Together with the vocal ligament, this muscle is the main component of the vocal cords or vocal folds. The vocal folds form the anterolateral edges of the rima glottidis and are concerned with sound production.
This article will teach you all you need to know about the anatomy and function of the vocalis muscle.
|Origin||Lateral surface of vocal processes of arytenoid cartilage|
|Insertion||Anterior part of ipsilateral vocal ligament|
|Action||Tenses anterior part and relaxes posterior part of vocal ligament|
|Innervation||Recurrent laryngeal nerve, external laryngeal nerve|
|Blood supply||Superior and inferior thyroid artery|
Origin and insertion
The vocalis muscle is a small, strand like muscle that originates at the lateral surface of vocal process of arytenoid cartilage. It runs anteromedially across the laryngeal inlet and attaches to the anterior part of the ipsilateral vocal ligament near the thyroid cartilage.
It is debated among anatomists whether this muscle is really a distinct muscle or part of the thyroarytenoid muscle due to their close relation. The latter suggests that the vocalis muscle is formed from its medial detached part, thyroarytenoid internus, consisting of more delicate muscle fibers than the thyroarytenoid muscle itself.
While extending from the arytenoid cartilage towards the thyroid cartilage, the vocalis muscle runs in parallel with the vocal ligament, up until it inserts on the ligament’s anterior part. The vocalis muscle, along with the vocal ligament and the thyroarytenoid muscle, forms the deepest structure of the mucous membrane covered vocal folds.
The space between the right and left vocal folds is called the rima glottidis; it leads into the larynx. Thus the rima glottidis is bound by the vocal cords laterally on each side, the thyroid cartilage anteriorly and the interarytenoid space posteriorly.
Vocalis and thyroarytenoid muscles are innervated by the recurrent laryngeal nerve, a branch of the vagus nerve (CN X). They receive a communicating branch from the external laryngeal nerve as well, although the role of this nerve supply is not well understood.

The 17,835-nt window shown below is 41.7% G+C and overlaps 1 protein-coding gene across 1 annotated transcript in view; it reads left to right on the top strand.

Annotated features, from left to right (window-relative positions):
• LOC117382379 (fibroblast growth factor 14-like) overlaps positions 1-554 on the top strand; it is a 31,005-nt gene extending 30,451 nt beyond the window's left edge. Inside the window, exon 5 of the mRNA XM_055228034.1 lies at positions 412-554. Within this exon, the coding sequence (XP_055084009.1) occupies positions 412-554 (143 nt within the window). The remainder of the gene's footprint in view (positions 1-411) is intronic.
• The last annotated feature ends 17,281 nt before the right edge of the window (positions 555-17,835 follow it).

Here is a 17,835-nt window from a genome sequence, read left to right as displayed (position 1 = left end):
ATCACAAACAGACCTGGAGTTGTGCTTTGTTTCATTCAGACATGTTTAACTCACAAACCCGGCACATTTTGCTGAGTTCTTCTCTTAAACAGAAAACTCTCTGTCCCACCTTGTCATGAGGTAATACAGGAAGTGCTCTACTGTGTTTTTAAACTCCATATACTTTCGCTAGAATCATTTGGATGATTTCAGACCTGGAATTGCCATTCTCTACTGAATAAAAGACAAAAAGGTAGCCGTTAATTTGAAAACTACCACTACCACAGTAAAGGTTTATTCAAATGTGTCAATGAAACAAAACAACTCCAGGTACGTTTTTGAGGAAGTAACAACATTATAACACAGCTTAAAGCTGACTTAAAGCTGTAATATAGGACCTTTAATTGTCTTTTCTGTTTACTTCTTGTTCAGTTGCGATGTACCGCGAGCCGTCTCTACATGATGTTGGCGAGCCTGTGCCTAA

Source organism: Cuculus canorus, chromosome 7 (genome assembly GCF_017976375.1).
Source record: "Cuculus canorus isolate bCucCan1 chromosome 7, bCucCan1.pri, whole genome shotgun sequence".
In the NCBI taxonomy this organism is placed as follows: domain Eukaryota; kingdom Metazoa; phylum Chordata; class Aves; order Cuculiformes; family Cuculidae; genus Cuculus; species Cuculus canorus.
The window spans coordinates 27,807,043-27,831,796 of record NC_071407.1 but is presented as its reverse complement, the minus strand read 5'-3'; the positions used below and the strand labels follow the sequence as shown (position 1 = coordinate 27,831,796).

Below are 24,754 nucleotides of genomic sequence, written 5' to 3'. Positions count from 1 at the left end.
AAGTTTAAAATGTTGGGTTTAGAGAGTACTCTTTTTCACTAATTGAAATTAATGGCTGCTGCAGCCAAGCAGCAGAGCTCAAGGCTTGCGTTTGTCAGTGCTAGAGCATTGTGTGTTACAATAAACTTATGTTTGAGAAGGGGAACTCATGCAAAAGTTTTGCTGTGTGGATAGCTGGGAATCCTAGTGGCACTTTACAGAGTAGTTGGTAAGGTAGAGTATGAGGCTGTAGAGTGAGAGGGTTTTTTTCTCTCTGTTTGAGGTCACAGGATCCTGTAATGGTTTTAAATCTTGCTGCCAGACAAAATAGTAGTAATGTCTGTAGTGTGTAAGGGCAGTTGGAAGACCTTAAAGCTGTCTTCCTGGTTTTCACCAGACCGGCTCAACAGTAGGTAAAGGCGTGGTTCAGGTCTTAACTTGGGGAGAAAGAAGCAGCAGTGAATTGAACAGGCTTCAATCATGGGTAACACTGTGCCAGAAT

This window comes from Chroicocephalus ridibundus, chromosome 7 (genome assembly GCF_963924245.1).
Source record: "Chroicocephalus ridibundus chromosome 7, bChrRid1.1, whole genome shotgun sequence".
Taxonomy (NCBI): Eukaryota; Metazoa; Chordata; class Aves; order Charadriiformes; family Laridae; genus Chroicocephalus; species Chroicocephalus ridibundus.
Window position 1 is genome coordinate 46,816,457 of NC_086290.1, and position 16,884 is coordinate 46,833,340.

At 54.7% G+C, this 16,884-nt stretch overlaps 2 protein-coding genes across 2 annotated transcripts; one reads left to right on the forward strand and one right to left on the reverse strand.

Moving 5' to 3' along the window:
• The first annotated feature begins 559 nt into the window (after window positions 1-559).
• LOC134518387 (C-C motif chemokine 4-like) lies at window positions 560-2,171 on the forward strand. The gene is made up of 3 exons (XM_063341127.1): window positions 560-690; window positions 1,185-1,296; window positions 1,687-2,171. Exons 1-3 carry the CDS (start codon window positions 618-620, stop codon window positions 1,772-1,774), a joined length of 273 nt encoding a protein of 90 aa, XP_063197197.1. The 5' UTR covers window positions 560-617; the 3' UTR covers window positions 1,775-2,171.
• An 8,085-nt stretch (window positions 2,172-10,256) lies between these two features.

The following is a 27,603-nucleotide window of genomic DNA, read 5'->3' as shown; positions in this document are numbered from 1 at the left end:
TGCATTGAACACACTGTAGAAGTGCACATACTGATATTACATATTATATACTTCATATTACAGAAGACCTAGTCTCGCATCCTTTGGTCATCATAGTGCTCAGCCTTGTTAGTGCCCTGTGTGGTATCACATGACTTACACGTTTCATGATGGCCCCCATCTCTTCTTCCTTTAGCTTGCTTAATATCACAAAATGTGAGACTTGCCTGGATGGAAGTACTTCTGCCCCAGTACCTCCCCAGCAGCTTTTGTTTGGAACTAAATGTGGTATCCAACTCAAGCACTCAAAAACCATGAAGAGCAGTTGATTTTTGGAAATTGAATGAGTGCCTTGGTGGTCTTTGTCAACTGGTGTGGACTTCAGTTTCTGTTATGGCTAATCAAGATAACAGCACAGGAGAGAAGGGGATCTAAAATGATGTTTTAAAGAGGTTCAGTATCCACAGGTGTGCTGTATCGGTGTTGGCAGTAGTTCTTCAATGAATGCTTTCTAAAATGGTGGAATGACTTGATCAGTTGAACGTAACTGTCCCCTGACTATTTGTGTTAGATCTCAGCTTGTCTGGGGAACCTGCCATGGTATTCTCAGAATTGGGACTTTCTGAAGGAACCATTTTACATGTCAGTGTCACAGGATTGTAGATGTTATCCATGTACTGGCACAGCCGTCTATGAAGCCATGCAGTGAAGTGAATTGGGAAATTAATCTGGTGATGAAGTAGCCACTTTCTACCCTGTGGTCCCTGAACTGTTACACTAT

The vocalis muscle receives its arterial supply from the laryngeal branches of the superior thyroid artery, the first branch of the external carotid artery; and the inferior thyroid artery, a branch of the thyrocervical trunk. Venous blood from vocalis is drained by the superior and inferior laryngeal veins, which are tributaries of the internal jugular vein.
The vocalis muscle makes small adjustments to the tension of the vocal ligaments. Similar to a rubber band, lengthening of the vocal folds also ‘thins’ them, while shortening of the vocal folds ‘thickens’ them. Thus the general action of vocalis is to shorten, and thicken, the vocal folds and thereby change the tonal quality of the voice.
Since the vocalis muscle attaches at the anterior part of the vocal ligament, its contraction can exhibit a tension of the anterior part, with simultaneous relaxation of the posterior part of the vocal cords.This action results in the production of a high-pitched voice.
Do you think you know everything about the vocal cords? Test yourself with the following learning materials and their integrated quizzes and see where you stand: